County capital construction projects seeking workers, striving to achieve workforce equity goals

November 20, 2017

Dozens of people filled a conference room of Jefferson Station on SW 1st Avenue and Madison Street on Friday morning. The industrial space in the heart of the emerging Multnomah County Central Courthouse Project was the setting for a networking event meant to connect job-seekers with opportunities on the county’s capital construction projects.

It began with introductions from Multnomah County project managers, contractors, subcontractors, pre-apprenticeship and apprenticeship experts. Each described a substantial need for many kinds of workers and skill sets: pipefitters, truckers, caulkers, carpenters, masons, laborers, sheet rockers, sheet metal workers, project engineers and 3-D modeling experts, among other vital roles.  

Hiring event for county capital construction projects

“We’re looking for people who have experience and those who don’t have experience. We’re willing to train and teach,” one apprenticeship manager said.

“We need people who want to learn, be on time and have a good attitude,” said another.  “Pick what you’re passionate about, and this career will be good to you.”  

The event was hosted by Hoffman Construction, JE Dunn Construction and Construction Apprenticeship and Workforce Solutions (CAWS), in partnership with two major Multnomah County capital construction projects: the Multnomah County Central Courthouse Project and the Gladys McCoy Health Department Headquarters in Old Town/Chinatown.

Both projects have broken ground and set ambitious goals to provide opportunities for apprentices and for minority, women, service-disabled veterans and emerging small businesses.

Now, those goals must be achieved.  

“We’ve put some things in place so we can achieve those goals,” said Faye Burch of FM Burch and Associates, an equity and inclusion consultant. “We’re taking responsibility for developing these job opportunities and people.”

Opportunities exist for people as young as 18 years old, Burch stressed. Prospective candidates can have a high school diploma or a GED and can enter the field through pre-apprenticeship  programs like Constructing Hope, Oregon Tradeswomen Inc., Portland Youthbuilders Program or Portland Opportunities Industrialization Center (POIC).

Trainings range from six- to 12-week classes. After basic training classes, students work on actual construction projects to discover areas of interest. Some programs have direct entry to union and non-union work.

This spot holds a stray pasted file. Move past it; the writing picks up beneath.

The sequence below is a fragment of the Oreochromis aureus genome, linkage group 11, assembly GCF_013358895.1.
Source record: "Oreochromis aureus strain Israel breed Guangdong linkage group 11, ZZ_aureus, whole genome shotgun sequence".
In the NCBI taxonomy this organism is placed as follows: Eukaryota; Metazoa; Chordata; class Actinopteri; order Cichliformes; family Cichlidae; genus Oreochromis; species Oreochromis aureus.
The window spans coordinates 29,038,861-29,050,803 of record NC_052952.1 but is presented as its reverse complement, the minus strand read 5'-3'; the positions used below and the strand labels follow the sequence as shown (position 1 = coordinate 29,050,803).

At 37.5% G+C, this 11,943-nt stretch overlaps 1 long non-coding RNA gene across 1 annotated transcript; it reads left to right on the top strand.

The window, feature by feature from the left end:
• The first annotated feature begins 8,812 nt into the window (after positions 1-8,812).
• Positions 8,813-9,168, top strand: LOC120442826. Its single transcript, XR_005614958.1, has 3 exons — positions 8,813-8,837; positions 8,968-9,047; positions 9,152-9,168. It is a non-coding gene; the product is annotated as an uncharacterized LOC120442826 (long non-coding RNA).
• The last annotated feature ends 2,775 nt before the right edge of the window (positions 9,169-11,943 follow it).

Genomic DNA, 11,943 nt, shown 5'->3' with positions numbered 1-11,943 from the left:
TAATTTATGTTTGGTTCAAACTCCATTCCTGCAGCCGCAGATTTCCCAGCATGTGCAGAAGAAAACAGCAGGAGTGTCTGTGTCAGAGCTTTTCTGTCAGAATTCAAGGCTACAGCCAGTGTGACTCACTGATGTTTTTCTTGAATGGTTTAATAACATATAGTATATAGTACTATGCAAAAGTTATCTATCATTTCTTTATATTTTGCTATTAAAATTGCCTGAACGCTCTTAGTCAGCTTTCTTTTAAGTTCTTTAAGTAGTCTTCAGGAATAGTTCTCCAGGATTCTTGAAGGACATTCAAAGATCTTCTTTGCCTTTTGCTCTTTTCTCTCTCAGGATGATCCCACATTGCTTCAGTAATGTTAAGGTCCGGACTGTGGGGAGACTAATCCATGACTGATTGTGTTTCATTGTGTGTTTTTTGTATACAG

“Apprenticeship is a pathway for many out of poverty, and an opportunity to be self-sustaining for minorities and women,” Burch said. “These are jobs that pay a competitive wage with opportunity for growth.”

Angela Lanier, a carpenter apprentice with Performance Contracting Inc, attended Friday’s event.

Angela Lanier is a carpenter apprentice with Performance Contracting Inc.

The mother of two is currently working on a hotel project in downtown Portland. In February, she will start on the courthouse project.

“I worked in restaurants, a bank, as a pharmacy technician,” said Lanier. “I went to college for two years; nothing compares to what I’m making now with the benefits.”

Lanier learned about the opportunity while in recovery at Volunteers of America. A friend through Oregon Tradeswomen Inc, a nonprofit dedicated to supporting women working in the trades, told her about a seven-week pre-apprenticeship program through the organization.  

The program offers an overview of all the trades so participants can get an idea of what they like, from electrical work to carpentry, drywall, metal framing and more.

Lanier was drawn to carpentry.

“I was doing material handling,” Lanier explains. “I liked working with my hands - building - and I liked seeing a finished product.”

Lanier joined Northwest Carpenters Local 146. She got her tools when she started her first job.

Today, she is serving her second term as an apprentice, making $22 an hour. Her goal is to make $40 an hour as a certified journeywoman.  

“I started six months ago. I knew nothing,” she said. “I had no experience at all, the first four months.”

Now Lanier supports a family of three. With an early start to her shift, she is able to pick up her children from school after work. Lanier sees herself as a journeywoman 10 years from now, helping to train other apprentices.

“It’s the most comfortable I’ve been. I try to push my daughter to do something like this.”

The Multnomah County Courthouse Project and Health Department Headquarter Project require thousands of hours of workers.

“It’s for these jobs and jobs in the future that we’re going to need additional workers,” said Burch.

For more information on: Constructing Hope call (503) 281-1234, Oregon TradesWomen INC. call 503.335.8200, Portland YouthBuilders call 503-286-9350

Networking at the a hiring event for Multnomah County's Capital projects

Presenters provide information for County capital projects hiring event